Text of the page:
People who are subject to biliousness will find that with cranberries a part of each day’s food they will be free from such attacks.

Honey is wholesome, strengthening, cleansing, healing and nourishing.

Fresh ripe fruits are excellent for purifying the blood and toning up the system.

Sour oranges are highly recommended for rheumatism.

Watermelon for epilepsy and for yellow fever.

Lemons for feverish thirst in sickness, biliousness, low fevers, rheumatism, colds, coughs, liver complaints, etc.

Blackberries for diarrhoea.

Tomatoes are a powerful aperient for the liver, a sovereign remedy for dyspepsia and for indigestion.

Tomatoes are invaluable in all conditions in which the use of calomel is indicated.

Figs are aperient and wholesome. They are said to be valuable as a food for those suffering from cancer. They are used externally as well as internally.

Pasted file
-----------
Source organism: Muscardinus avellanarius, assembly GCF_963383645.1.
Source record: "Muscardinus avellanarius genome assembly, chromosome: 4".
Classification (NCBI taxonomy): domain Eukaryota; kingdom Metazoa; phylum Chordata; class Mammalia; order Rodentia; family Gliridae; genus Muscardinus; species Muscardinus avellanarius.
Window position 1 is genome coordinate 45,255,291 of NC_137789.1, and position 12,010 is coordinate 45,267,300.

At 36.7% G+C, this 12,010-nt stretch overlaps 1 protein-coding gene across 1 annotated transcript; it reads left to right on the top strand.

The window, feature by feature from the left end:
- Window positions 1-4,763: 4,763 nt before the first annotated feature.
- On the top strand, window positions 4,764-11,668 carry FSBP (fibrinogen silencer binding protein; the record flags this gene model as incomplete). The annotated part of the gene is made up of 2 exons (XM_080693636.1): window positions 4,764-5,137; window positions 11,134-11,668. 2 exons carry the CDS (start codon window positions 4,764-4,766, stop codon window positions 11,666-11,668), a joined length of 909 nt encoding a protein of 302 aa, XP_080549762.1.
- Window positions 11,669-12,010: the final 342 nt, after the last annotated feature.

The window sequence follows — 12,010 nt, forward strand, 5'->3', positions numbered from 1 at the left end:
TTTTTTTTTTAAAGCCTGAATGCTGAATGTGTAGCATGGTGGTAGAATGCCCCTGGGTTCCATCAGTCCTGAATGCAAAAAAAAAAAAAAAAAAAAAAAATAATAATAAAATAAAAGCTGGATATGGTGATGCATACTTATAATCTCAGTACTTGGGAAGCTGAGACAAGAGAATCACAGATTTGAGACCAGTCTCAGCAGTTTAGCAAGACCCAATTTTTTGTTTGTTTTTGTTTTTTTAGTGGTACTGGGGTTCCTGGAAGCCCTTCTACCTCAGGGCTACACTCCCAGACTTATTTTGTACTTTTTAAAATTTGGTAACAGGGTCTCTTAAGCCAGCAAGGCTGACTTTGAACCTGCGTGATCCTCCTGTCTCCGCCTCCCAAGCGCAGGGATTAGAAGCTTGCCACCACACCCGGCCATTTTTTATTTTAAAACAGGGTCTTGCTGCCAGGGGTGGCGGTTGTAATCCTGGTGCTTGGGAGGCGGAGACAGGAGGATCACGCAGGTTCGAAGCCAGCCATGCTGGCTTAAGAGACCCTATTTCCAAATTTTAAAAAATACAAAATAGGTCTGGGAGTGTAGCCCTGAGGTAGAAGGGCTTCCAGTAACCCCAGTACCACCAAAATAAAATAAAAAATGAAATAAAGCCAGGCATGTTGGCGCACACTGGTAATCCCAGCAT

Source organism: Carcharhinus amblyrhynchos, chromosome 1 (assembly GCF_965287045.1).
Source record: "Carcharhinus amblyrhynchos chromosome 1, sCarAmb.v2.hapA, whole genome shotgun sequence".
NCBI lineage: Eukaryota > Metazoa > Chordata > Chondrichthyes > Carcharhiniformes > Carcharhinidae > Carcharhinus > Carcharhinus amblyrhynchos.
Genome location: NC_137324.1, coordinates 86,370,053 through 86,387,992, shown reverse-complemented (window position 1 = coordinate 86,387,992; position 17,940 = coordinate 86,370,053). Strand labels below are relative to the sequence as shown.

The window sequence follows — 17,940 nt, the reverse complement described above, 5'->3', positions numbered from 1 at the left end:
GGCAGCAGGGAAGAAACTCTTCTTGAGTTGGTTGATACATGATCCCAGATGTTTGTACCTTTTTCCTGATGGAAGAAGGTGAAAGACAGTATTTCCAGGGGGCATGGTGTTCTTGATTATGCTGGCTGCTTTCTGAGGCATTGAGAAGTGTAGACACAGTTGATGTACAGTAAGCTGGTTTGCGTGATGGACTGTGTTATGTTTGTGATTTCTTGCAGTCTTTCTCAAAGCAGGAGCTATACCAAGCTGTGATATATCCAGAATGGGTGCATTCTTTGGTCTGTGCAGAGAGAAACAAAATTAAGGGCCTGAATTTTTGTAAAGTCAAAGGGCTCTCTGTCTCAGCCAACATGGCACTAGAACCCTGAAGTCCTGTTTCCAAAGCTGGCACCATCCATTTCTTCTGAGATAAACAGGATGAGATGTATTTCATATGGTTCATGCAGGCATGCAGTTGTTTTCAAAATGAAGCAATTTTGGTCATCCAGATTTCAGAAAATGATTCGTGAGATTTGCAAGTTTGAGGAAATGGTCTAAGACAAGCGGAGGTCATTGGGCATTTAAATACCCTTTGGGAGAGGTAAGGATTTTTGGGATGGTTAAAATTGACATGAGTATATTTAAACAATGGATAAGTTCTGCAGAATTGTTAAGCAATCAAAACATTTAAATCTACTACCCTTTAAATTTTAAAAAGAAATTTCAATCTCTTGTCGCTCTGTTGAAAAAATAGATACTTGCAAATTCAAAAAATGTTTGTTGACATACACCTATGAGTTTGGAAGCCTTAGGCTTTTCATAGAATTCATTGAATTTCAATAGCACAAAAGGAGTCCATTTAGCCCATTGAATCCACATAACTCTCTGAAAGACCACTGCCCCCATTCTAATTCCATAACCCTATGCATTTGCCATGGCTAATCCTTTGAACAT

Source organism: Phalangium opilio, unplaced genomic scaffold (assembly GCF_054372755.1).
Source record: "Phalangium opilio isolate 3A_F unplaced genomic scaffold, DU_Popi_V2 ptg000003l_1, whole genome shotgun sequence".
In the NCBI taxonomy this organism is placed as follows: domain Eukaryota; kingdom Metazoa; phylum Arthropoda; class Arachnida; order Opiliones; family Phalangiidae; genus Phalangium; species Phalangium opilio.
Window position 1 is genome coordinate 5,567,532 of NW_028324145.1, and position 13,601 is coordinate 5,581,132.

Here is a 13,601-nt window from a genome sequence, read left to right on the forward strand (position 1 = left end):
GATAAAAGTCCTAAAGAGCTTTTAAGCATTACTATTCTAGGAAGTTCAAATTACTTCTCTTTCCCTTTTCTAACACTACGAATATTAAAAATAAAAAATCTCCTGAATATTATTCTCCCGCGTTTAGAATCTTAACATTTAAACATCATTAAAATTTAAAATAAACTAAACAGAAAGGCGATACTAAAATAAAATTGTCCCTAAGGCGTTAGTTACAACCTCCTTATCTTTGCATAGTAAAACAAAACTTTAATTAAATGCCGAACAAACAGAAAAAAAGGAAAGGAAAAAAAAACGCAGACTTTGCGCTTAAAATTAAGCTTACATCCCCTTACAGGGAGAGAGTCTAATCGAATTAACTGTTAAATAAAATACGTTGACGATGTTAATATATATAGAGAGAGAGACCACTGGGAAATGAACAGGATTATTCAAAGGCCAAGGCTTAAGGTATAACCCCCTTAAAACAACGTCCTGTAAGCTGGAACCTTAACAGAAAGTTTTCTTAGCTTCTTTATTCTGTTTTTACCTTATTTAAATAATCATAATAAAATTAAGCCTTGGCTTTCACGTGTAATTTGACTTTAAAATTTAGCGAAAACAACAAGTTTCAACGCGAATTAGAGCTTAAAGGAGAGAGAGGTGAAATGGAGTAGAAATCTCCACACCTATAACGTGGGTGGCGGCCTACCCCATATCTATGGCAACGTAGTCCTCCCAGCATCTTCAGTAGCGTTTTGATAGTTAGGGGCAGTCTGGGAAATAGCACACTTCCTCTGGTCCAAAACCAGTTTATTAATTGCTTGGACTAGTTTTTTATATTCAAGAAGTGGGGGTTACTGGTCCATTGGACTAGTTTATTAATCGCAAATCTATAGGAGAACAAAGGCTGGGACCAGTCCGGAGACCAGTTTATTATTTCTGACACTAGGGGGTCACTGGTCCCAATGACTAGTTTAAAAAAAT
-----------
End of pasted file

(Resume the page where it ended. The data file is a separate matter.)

Bananas are useful as a food for those suffering from chronic diarrhoea.

Pie-plant is wholesome and aperient; is excellent for rheumatic sufferers and useful for purifying the blood.

Peanuts for indigestion. They are especially recommended for corpulent diabetes. Peanuts are made into a wholesome and nutritious soup, are browned and used as a coffee, are eaten as a relish simply baked, or are prepared and served as salted almonds.

Apples are useful in nervous dyspepsia; they are nutritious, medicinal and vitalizing; they aid digestion, clear the voice, correct the acidity of the stomach, are valuable in rheumatism, insomnia, and liver trouble. An apple contains as much nutriment as a potato, in a pleasanter, more wholesome form.